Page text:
If you have just sat UCAT, congratulations! You have made it through one of the toughest and most gruelling tests of your career. This blog contains information on how to interpret your 2019 UCAT ANZ score report.
After sitting UCAT, you will receive an email from Pearson VUE notifying you that your UCAT score report is available to view via your Pearson VUE online account. You will need to log into your Pearson VUE account to view your UCAT score report.
Your Score Report will provide you with a scaled score ranging from 300 to 900 for each subtest, as well as a total score for the cognitive subtests, ranging from 1200 to 3600. Subtest Scores are derived (scaled) from your raw score (the number of questions you got right) using statistical methods that are not made publicly available.
As this is the first year of UCAT ANZ, the scores required for entry are not yet clear. You can find some information about how your score compares by visiting https://www.ucat.ac.uk/media/1312/ukcat-test-statistics-2016_2018.pdf Note that this link refers to the UKCAT which took place in the UK in previous years, so the information may not be applicable to this year’s Australia and New Zealand cohort.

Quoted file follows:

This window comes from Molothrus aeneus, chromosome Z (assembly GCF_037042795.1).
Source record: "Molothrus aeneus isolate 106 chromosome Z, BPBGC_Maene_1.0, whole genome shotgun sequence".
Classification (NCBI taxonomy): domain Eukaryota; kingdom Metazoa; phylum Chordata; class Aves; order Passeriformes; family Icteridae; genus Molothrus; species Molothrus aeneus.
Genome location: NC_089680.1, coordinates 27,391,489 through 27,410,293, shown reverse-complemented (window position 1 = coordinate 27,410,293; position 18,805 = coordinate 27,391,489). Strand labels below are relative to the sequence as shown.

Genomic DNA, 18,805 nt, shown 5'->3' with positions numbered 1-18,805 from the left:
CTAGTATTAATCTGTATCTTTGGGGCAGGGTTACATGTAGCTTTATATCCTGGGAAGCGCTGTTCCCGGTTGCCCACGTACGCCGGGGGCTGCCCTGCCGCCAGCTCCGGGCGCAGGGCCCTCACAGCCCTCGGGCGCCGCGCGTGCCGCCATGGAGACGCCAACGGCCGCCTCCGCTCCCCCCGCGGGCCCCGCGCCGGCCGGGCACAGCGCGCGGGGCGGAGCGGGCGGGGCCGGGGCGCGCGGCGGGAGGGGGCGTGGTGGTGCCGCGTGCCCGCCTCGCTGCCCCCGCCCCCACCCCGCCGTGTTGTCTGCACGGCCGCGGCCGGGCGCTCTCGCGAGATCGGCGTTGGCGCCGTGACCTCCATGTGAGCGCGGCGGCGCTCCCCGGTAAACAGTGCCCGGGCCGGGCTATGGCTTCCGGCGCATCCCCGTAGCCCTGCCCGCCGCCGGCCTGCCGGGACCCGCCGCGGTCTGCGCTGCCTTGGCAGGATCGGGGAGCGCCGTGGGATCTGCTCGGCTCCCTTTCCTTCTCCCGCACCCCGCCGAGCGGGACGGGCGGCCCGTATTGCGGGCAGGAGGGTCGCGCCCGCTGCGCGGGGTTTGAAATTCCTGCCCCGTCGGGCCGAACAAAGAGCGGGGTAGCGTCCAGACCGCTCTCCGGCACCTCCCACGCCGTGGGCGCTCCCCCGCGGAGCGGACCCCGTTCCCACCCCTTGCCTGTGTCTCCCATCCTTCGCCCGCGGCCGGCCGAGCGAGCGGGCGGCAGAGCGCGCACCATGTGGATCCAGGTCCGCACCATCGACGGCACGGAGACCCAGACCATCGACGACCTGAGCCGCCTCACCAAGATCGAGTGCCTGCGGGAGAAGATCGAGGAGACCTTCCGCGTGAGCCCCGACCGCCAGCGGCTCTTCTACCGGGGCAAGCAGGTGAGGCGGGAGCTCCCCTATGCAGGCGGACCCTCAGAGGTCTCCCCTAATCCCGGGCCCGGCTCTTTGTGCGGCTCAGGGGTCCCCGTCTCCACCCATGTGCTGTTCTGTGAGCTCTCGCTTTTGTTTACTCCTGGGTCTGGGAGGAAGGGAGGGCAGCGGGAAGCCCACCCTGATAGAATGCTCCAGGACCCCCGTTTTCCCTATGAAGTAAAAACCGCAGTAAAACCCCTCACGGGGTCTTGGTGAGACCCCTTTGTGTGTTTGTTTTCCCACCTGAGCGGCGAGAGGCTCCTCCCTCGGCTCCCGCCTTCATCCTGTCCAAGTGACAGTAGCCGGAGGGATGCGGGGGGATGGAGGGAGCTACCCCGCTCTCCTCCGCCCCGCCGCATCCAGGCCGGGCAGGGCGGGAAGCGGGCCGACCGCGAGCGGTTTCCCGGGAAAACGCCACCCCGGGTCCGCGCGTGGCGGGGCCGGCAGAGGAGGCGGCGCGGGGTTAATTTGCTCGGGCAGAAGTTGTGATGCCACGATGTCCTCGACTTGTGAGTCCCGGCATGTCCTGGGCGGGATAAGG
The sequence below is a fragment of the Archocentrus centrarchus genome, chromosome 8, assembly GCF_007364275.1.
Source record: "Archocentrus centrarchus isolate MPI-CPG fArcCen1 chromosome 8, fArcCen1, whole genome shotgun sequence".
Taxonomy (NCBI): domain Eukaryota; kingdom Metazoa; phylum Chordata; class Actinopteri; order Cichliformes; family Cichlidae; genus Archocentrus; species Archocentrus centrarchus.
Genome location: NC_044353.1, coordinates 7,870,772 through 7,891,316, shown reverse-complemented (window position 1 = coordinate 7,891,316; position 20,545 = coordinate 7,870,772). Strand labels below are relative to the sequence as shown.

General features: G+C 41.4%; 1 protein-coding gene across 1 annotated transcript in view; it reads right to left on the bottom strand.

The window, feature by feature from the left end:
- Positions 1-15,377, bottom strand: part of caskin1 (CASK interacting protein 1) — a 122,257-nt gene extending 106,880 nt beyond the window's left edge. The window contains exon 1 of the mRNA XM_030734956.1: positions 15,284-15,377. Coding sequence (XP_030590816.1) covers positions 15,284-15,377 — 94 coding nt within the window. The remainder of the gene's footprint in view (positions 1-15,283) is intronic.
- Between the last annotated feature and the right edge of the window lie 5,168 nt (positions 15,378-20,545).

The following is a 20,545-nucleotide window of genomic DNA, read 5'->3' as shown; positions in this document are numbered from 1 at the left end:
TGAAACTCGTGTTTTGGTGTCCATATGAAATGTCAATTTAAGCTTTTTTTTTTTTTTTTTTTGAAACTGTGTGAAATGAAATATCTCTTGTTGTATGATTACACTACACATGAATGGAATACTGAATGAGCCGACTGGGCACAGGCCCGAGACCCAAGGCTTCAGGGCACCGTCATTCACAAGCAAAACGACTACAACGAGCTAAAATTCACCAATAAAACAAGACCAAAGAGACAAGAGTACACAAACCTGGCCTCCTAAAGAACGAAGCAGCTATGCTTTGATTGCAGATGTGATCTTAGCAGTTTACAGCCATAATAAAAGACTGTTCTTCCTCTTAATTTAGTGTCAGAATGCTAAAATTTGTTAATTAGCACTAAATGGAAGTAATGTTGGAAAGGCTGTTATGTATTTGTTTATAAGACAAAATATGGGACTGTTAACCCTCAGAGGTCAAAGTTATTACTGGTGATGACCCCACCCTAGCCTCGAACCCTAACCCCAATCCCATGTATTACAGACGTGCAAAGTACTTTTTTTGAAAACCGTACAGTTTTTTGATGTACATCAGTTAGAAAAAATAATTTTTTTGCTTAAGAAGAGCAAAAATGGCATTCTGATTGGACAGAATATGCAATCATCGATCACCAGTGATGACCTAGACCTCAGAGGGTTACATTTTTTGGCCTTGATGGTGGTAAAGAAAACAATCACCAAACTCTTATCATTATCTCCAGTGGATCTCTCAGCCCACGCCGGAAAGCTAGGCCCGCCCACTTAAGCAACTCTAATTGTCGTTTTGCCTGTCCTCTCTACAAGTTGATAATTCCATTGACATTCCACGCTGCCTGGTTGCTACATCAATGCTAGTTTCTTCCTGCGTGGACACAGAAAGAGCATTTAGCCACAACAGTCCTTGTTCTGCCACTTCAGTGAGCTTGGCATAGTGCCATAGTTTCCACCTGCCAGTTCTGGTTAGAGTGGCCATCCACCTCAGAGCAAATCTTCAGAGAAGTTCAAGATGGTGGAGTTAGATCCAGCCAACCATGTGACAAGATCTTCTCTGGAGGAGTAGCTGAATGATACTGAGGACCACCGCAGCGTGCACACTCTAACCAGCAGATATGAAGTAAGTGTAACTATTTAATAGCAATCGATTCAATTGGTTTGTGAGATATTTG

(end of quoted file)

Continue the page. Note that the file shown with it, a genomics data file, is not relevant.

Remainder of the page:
Similar statistics for the UCAT ANZ cohort will be published at the end of the UCAT testing period, accessible via this link: https://www.ucat.edu.au/ucat-anz/results/test-statistics/
The score and percentile required to obtain an interview or offer depends on several factors, including: the university you are applying to, the ATAR you obtain, the state you reside in, the course (lower for courses such as dentistry), where you live (lower for rural students) and what type of place you apply for (lower for Bonded Medical Places, for example). Further offers may be made if you achieve a very high ATAR/GPA.
In general, a UCAT percentile of about 90 (80 for rural students) is normally required at most universities. This is unlikely to change this year with the shift from UMAT to UCAT.
You can find information on how UCAT is used by various universities in selecting students in the ‘Uni Admissions’ section of the LMS. Note that many universities do not release cut off UCAT scores required for entry.
Now it’s time to celebrate the fact that UCAT is over! Look out for MedEntry’s email on how to interpret your scores, and discuss your UCAT testing experience on MedEntry’s Facebook group.
After taking a well-deserved break, you should focus on your secondary school work, as this is also an important factor in medical entry. Note that until the end of the UCAT testing period when test statistics become available, it will be difficult to accurately interpret your UCAT scores.
Congratulations once again on your motivation in preparing for UCAT this year, and best of luck!